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California

Coronavirus cases on Grand Princess cruise ship pose new danger in California

Gov. Gavin Newsom
Gov. Gavin Newsom speaks about the novel coronavirus at a news conference Feb. 27.
(Randall Benton / Associated Press)

Gov. Gavin Newsom declared a coronavirus state of emergency Wednesday, hours after California announced its first death, involving a person who got sick on a cruise ship possibly more than half-filled with passengers from the state.

Local health officials were trying to assess whether others who took the cruise became ill from a virus that has been reported in 12 counties in the state and has sickened more than 50 people.

The declaration underscored the growing seriousness of the virus as it spreads in the United States, claiming 11 lives and sending financial markets spinning. More communities across California declared a state of emergency, and in Washington, House lawmakers struck a deal to allocate about $8 billion to help the federal government fight the virus.

The death announced Wednesday involved a 71-year-old man from Rocklin, in Northern California’s Placer County, who had tested positive for COVID-19 after returning from a cruise to Mexico. The man first developed symptoms while on a Princess Cruises voyage from San Francisco to Mexico that returned Feb. 21, said Dr. Aimee Sisson, Placer County’s public health officer.

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He continued to show symptoms while traveling through the Port of San Francisco, then called 911 and was transported by ambulance to a hospital in Roseville on Feb. 27. He was tested for COVID-19 on Sunday, and the results returned positive Tuesday. The patient died the next morning, Sisson said.

It’s possible that other cruise passengers may have been exposed, officials said. Placer County Public Health is working closely with Sacramento County Public Health and the U.S. Centers for Disease Control and Prevention to identify and contact other cruise passengers.

“We extend our deepest condolences to the loved ones of this patient,” Sisson said. “While we have expected more cases, this death is an unfortunate milestone in our efforts to fight this disease, and one that we never wanted to see.”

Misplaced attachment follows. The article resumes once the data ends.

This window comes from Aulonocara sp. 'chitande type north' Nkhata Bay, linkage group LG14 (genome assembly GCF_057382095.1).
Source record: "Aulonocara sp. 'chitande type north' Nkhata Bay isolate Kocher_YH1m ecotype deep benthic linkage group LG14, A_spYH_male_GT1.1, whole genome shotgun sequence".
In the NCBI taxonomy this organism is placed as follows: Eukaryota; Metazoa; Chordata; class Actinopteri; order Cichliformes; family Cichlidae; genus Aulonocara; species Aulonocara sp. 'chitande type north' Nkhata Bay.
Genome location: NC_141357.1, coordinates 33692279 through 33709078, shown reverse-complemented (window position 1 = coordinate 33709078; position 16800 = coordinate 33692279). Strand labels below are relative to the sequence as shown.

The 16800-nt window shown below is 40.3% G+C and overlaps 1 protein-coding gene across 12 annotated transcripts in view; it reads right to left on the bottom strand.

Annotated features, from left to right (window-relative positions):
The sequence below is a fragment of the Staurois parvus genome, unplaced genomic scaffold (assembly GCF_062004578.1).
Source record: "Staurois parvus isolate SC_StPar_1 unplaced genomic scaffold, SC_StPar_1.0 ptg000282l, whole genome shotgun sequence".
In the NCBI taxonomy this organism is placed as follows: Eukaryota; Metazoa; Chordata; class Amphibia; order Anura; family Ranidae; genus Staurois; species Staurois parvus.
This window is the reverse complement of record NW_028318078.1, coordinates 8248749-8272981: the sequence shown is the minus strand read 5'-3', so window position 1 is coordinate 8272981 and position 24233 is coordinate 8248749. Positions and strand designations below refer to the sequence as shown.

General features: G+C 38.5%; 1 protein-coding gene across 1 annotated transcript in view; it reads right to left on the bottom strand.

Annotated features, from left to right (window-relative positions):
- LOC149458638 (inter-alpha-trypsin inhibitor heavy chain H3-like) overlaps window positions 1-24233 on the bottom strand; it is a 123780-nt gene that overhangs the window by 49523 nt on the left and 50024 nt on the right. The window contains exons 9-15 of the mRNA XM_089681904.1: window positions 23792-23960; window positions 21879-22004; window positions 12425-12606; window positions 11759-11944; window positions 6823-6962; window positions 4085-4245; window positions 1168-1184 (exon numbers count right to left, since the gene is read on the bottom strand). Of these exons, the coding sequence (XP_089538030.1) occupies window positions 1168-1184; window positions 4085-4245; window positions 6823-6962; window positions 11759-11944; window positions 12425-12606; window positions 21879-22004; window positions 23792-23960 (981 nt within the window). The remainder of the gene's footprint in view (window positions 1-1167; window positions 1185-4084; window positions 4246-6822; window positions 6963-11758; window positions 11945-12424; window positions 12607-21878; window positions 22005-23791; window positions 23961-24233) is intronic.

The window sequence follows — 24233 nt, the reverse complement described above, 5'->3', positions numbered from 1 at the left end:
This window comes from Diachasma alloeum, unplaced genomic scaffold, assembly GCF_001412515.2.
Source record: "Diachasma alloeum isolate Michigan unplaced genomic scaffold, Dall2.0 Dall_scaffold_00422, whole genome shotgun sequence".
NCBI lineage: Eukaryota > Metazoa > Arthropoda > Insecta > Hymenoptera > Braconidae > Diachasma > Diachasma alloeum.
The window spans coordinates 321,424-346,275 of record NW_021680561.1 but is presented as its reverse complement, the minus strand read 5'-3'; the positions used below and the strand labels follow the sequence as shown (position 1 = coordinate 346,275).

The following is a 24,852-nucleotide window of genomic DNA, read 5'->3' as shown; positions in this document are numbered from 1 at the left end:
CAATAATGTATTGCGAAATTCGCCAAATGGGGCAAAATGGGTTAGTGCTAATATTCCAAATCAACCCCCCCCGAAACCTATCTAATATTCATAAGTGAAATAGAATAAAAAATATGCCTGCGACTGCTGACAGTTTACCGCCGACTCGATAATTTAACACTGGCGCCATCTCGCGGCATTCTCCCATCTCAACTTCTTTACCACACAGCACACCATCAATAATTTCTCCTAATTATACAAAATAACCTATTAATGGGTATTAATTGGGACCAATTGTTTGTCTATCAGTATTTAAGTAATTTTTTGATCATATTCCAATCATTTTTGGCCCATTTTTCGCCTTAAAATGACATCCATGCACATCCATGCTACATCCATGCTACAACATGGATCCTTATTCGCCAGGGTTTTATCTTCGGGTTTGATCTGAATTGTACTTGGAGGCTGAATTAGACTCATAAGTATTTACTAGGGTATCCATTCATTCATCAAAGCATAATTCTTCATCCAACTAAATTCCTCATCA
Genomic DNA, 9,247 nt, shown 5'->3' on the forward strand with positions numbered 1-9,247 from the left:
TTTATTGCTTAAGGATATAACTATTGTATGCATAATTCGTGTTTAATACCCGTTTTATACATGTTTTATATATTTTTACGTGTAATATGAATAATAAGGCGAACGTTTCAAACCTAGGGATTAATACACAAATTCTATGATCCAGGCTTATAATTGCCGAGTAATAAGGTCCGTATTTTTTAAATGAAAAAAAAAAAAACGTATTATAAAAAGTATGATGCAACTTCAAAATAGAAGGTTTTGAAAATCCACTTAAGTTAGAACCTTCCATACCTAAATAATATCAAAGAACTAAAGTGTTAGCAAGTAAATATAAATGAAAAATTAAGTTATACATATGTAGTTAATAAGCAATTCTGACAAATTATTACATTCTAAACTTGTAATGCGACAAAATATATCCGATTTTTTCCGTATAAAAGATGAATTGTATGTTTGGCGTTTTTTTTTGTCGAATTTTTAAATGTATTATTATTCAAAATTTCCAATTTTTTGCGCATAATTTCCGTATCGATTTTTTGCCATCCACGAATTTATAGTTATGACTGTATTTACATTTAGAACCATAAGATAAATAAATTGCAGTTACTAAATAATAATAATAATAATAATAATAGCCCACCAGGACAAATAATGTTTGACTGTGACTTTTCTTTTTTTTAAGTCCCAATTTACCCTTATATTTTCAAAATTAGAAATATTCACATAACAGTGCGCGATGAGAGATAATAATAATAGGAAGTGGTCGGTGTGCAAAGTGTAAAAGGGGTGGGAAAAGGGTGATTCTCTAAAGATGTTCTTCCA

Princess Cruises said it was notified by the CDC that it is investigating a small cluster of cases in Northern California among guests who sailed aboard the Grand Princess to Mexico.

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The company said that 62 guests on that voyage remain onboard for a current trip to Hawaii. In an abundance of caution, these guests and other possible close crew contacts have been asked to remain in their staterooms until screened by the ship’s medical team.

Newsom on Wednesday announced a new case in Sonoma County, where an individual who traveled on the same Grand Princess cruise ship as the Placer County victim contracted the virus and is in “very difficult condition.”

The governor added that the Grand Princess was expected to return from Hawaii to San Francisco on Wednesday after cutting the cruise short, canceling its stop in Baja California. The state held the ship off the coast because several passengers and crew members have exhibited coronavirus symptoms.

By one estimate, more than 50% of the roughly 2,500 passengers who returned on the Grand Princess on Feb. 21 were Californians, Newsom said. The state will contact every county health official with passengers in their area by Wednesday night, he said.

Newsom is asking the Legislature to make $20 million available for the state to respond to the coronavirus and announced the California Department of Public Health is dipping into its reserves of millions of N95 masks to distribute to healthcare workers on the front lines.

Los Angeles County declared its own health emergency Wednesday as its number of coronavirus cases increased to seven, including six new patients.

None of the new cases are believed to be “community spread,"officials said. All individuals were exposed to the virus through close contacts with others who were infected.